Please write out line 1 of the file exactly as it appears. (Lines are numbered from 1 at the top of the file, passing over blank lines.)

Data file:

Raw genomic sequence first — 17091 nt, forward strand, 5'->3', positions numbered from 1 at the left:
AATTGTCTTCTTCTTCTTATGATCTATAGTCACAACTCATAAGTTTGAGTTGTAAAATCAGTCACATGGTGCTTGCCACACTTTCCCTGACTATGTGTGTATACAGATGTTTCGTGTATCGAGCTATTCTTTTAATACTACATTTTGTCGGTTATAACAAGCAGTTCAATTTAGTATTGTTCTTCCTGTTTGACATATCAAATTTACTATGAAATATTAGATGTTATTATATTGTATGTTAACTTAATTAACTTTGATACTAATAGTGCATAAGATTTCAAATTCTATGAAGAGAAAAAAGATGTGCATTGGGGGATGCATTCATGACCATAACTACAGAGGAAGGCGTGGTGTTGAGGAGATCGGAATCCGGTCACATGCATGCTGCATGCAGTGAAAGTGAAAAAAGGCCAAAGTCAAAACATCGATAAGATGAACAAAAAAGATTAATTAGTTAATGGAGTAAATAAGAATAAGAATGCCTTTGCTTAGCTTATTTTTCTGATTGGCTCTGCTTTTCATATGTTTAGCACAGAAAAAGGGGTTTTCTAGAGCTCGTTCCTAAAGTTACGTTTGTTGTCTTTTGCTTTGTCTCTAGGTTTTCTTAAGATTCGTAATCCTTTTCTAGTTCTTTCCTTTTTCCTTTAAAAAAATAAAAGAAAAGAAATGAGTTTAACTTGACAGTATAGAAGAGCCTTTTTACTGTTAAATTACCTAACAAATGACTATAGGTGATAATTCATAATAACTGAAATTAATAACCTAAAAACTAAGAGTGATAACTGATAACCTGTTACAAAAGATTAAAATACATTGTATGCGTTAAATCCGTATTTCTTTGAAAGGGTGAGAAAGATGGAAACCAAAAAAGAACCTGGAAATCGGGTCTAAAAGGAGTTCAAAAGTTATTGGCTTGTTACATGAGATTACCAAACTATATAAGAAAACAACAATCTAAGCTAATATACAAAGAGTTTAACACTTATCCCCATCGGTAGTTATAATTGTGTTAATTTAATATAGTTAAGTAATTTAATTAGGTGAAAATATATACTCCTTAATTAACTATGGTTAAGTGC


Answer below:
Raw genomic sequence first — 17091 nt, forward strand, 5'->3', positions numbered from 1 at the left: